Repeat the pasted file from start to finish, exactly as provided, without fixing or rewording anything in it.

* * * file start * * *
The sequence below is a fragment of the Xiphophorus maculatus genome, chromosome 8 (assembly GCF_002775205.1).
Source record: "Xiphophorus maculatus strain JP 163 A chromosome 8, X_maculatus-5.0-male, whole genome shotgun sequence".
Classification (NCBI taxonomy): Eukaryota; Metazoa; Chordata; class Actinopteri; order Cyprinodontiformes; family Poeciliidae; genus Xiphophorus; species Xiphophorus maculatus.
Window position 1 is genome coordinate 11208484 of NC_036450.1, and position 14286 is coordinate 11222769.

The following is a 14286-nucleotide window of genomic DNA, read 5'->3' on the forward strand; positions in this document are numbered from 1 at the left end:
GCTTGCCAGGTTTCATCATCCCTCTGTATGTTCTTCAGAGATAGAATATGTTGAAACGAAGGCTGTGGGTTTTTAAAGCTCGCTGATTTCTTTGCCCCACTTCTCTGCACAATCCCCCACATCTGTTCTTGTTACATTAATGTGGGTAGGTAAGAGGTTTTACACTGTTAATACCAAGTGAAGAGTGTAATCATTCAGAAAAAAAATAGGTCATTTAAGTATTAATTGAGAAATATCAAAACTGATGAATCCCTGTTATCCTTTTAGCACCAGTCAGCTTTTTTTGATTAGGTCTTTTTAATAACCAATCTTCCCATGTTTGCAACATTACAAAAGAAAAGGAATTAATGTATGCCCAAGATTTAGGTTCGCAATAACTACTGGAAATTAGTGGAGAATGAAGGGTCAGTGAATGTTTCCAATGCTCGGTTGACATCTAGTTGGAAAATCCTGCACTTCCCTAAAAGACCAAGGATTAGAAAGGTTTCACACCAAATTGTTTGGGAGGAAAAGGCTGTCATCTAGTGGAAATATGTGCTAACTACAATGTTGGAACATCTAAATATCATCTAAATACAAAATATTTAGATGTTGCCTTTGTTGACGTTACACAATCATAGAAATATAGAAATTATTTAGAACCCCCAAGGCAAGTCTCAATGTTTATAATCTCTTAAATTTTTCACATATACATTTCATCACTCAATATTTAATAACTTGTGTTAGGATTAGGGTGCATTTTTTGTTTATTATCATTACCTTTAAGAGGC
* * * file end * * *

The sequence below is a fragment of the Xiphophorus maculatus genome, chromosome 8 (assembly GCF_002775205.1).
Source record: "Xiphophorus maculatus strain JP 163 A chromosome 8, X_maculatus-5.0-male, whole genome shotgun sequence".
Classification (NCBI taxonomy): Eukaryota; Metazoa; Chordata; class Actinopteri; order Cyprinodontiformes; family Poeciliidae; genus Xiphophorus; species Xiphophorus maculatus.
Window position 1 is genome coordinate 11208484 of NC_036450.1, and position 14286 is coordinate 11222769.

The following is a 14286-nucleotide window of genomic DNA, read 5'->3' on the forward strand; positions in this document are numbered from 1 at the left end:
GCTTGCCAGGTTTCATCATCCCTCTGTATGTTCTTCAGAGATAGAATATGTTGAAACGAAGGCTGTGGGTTTTTAAAGCTCGCTGATTTCTTTGCCCCACTTCTCTGCACAATCCCCCACATCTGTTCTTGTTACATTAATGTGGGTAGGTAAGAGGTTTTACACTGTTAATACCAAGTGAAGAGTGTAATCATTCAGAAAAAAAATAGGTCATTTAAGTATTAATTGAGAAATATCAAAACTGATGAATCCCTGTTATCCTTTTAGCACCAGTCAGCTTTTTTTGATTAGGTCTTTTTAATAACCAATCTTCCCATGTTTGCAACATTACAAAAGAAAAGGAATTAATGTATGCCCAAGATTTAGGTTCGCAATAACTACTGGAAATTAGTGGAGAATGAAGGGTCAGTGAATGTTTCCAATGCTCGGTTGACATCTAGTTGGAAAATCCTGCACTTCCCTAAAAGACCAAGGATTAGAAAGGTTTCACACCAAATTGTTTGGGAGGAAAAGGCTGTCATCTAGTGGAAATATGTGCTAACTACAATGTTGGAACATCTAAATATCATCTAAATACAAAATATTTAGATGTTGCCTTTGTTGACGTTACACAATCATAGAAATATAGAAATTATTTAGAACCCCCAAGGCAAGTCTCAATGTTTATAATCTCTTAAATTTTTCACATATACATTTCATCACTCAATATTTAATAACTTGTGTTAGGATTAGGGTGCATTTTTTGTTTATTATCATTACCTTTAAGAGGC